What Do We Mean By The Word " Gillygoosey"??

Philippines
March 23, 2012 2:27am CST
Last night, as I was reading a book of short stories by the legendary Sean O'Faolain entitled "Teresa", I encountered this very strange word and since it's new to my ears, I hurriedly went on for my dictionary to find its meaning but unluckily there's no such word, instead I turned on to the internet but still couldn't find its meaning. I'm really very interested to know and curious as to its etymology. Dear fellas, Please share if you have any bit of idea about such word. Thanks! Have a nice day!
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1 response
@owlwings (39259)
• Cambridge, England
23 Mar 12
The word is used in the story by an old - and very Irish - nun. She is talking about how the novice should be thinking of her trip to Lisieux (which she consistently mispronounces as "Leesoo"). The novice is thinking of her sisters in Dublin, who would at that moment be having tea and leading their uneventful, ordinary lives in the convent. The old nun calls them "gillygooseys" which, as you say, is not a word in any dictionary. She clearly means that they are silly (simple) as geese and it is one of those idiosyncratic and colourful words which one occasionally comes across which are probably made up by a particular person and only used by them. I don't know that there is any proper 'etymology'. Sean O'Faolin has probably heard it used by someone and found it endearing, so introduced it in his story. I suspect that it may be a conflation of the epithets 'silly goose' and 'giddy goose' (meaning roughly the same thing). The old nun clearly has a somewhat endearing characteristic of mispronouncing things (or insisting on her own pronounciation) and such people often have 'made up' words in their vocabulary. An equivalent word (which has a long and illustrious history - http://en.wikipedia.org/wiki/Flibbertigibbet ) is "flibberty-jibbet" (purposely misspelled), which means very much the same as the old nun's "Gillygoosey".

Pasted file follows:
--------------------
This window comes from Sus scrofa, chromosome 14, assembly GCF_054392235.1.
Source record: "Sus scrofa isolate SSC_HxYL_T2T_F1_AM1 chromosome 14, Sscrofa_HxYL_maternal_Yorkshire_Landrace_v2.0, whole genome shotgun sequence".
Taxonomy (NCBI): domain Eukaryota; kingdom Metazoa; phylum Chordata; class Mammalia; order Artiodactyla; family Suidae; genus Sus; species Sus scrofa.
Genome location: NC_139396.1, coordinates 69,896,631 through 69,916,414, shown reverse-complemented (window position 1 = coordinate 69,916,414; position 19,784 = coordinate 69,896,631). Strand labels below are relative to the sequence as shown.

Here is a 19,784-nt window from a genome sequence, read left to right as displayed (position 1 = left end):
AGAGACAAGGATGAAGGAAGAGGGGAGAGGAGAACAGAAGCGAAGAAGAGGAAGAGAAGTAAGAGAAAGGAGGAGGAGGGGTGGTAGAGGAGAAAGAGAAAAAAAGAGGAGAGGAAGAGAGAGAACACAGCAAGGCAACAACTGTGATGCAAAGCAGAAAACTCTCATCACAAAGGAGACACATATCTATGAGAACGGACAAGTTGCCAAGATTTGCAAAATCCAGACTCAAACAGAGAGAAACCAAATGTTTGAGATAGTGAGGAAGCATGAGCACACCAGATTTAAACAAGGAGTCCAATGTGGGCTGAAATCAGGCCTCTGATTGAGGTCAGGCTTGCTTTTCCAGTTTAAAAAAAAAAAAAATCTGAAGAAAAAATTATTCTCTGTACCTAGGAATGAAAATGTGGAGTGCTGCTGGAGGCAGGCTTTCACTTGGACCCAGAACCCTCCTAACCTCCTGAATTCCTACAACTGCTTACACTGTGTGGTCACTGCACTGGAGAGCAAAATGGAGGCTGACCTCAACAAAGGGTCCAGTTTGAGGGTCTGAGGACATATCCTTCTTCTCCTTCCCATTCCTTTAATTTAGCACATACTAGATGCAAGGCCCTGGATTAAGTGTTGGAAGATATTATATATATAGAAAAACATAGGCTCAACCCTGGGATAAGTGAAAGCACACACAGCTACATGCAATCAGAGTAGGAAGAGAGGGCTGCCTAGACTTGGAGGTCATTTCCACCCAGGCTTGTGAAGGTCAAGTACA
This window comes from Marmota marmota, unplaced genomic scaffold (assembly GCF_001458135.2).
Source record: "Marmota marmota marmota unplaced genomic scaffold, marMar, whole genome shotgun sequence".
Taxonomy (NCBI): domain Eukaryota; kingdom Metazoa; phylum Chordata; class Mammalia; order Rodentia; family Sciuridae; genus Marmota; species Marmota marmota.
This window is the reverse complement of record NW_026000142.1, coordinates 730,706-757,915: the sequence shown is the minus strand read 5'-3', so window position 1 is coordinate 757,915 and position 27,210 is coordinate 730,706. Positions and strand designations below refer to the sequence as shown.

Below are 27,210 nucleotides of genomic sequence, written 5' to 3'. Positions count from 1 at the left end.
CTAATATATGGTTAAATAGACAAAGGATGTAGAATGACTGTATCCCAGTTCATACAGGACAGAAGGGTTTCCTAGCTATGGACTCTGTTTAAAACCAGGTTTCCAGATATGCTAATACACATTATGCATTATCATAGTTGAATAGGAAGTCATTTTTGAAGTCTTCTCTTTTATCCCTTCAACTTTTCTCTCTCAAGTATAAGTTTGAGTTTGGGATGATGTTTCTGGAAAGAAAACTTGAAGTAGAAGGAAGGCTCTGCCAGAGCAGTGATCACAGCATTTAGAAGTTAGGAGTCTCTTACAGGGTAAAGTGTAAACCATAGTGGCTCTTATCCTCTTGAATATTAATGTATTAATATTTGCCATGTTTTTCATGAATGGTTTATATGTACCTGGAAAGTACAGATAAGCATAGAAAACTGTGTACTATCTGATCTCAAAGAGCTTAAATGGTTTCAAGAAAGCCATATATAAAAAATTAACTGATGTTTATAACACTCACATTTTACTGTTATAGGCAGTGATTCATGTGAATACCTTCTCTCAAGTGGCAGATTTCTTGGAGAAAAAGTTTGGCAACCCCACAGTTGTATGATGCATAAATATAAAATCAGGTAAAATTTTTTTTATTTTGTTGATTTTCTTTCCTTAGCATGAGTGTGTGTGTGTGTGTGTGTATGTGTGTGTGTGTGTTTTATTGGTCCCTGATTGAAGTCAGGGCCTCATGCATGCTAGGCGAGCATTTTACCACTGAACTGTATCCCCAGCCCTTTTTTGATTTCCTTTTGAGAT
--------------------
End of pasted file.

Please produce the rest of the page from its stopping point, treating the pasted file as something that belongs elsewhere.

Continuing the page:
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• Philippines
23 Mar 12
I've been thinking of the word "silly" and thanks for reaffirming it. I just realized then that the author likes to use very eccentric words though it's made from 1930s era. I loved the story but was still confused at the near end of the story because it suddenly turned away from the very story and then bang! the novice suddenly got a husband contrary to what she had asserted to try to be a Carmelite. and then that's it, THE END. Thank you for imparting such great idea of yours. Have a nice day!
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@owlwings (39259)
• Cambridge, England
23 Mar 12
In another passage (and possibly the one you were referring to) the old nun, Patrick, uses the word again and emphasises it with a number of other epithets which helps to clarify what the word means. O'Faolin's "message" is clearly that life holds many surprises for us and that a person's "calling" often turns out to be false (whether the person recognises it, as in this story, or not!)
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